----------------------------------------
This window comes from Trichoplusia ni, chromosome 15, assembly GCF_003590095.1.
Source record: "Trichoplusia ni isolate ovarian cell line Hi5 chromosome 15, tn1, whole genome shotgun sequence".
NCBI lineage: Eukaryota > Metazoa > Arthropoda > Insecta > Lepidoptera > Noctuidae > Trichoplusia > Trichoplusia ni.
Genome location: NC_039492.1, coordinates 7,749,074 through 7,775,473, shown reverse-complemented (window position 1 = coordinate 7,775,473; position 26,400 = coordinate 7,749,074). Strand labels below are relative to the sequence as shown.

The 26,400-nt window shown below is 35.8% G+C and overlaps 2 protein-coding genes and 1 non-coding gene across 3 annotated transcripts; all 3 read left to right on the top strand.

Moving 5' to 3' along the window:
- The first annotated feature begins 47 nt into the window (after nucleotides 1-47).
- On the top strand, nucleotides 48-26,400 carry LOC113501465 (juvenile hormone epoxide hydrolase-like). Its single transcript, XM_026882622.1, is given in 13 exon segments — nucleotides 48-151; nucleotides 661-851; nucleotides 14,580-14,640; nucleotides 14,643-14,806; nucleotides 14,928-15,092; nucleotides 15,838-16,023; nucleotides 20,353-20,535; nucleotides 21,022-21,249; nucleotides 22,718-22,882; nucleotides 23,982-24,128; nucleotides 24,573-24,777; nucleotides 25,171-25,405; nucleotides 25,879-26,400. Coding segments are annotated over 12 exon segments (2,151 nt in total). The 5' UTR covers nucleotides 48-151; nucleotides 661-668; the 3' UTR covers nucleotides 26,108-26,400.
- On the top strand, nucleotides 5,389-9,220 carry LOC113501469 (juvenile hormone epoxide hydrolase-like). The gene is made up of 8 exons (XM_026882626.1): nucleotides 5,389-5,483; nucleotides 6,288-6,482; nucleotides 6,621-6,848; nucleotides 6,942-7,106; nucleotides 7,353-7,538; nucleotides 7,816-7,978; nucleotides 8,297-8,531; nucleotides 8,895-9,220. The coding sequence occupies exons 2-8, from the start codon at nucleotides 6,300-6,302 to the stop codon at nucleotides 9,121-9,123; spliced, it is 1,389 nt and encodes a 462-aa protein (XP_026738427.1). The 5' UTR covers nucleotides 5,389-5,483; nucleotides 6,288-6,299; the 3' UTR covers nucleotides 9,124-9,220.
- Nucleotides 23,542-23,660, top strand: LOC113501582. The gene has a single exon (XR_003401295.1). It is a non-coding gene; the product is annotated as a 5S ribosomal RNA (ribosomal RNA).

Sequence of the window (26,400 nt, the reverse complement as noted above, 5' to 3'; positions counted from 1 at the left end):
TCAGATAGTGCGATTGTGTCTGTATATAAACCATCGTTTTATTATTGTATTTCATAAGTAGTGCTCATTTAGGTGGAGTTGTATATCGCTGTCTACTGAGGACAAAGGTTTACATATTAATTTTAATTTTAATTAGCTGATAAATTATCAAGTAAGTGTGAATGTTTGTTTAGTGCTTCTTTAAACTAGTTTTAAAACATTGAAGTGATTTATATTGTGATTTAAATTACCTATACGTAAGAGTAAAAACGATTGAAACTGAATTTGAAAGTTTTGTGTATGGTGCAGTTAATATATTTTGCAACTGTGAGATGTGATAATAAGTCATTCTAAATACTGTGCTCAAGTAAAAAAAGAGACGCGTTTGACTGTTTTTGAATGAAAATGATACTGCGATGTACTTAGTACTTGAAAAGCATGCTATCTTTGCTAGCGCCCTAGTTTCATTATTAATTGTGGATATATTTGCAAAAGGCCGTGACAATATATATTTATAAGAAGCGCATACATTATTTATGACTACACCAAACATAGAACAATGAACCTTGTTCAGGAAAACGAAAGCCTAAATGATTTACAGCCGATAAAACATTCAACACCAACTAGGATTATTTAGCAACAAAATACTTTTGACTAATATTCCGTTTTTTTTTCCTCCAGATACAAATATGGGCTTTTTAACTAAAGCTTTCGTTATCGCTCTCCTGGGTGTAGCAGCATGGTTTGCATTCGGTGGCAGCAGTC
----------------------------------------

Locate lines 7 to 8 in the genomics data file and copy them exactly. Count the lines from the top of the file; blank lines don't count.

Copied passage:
- The first annotated feature begins 47 nt into the window (after nucleotides 1-47).
- On the top strand, nucleotides 48-26,400 carry LOC113501465 (juvenile hormone epoxide hydrolase-like). Its single transcript, XM_026882622.1, is given in 13 exon segments — nucleotides 48-151; nucleotides 661-851; nucleotides 14,580-14,640; nucleotides 14,643-14,806; nucleotides 14,928-15,092; nucleotides 15,838-16,023; nucleotides 20,353-20,535; nucleotides 21,022-21,249; nucleotides 22,718-22,882; nucleotides 23,982-24,128; nucleotides 24,573-24,777; nucleotides 25,171-25,405; nucleotides 25,879-26,400. Coding segments are annotated over 12 exon segments (2,151 nt in total). The 5' UTR covers nucleotides 48-151; nucleotides 661-668; the 3' UTR covers nucleotides 26,108-26,400.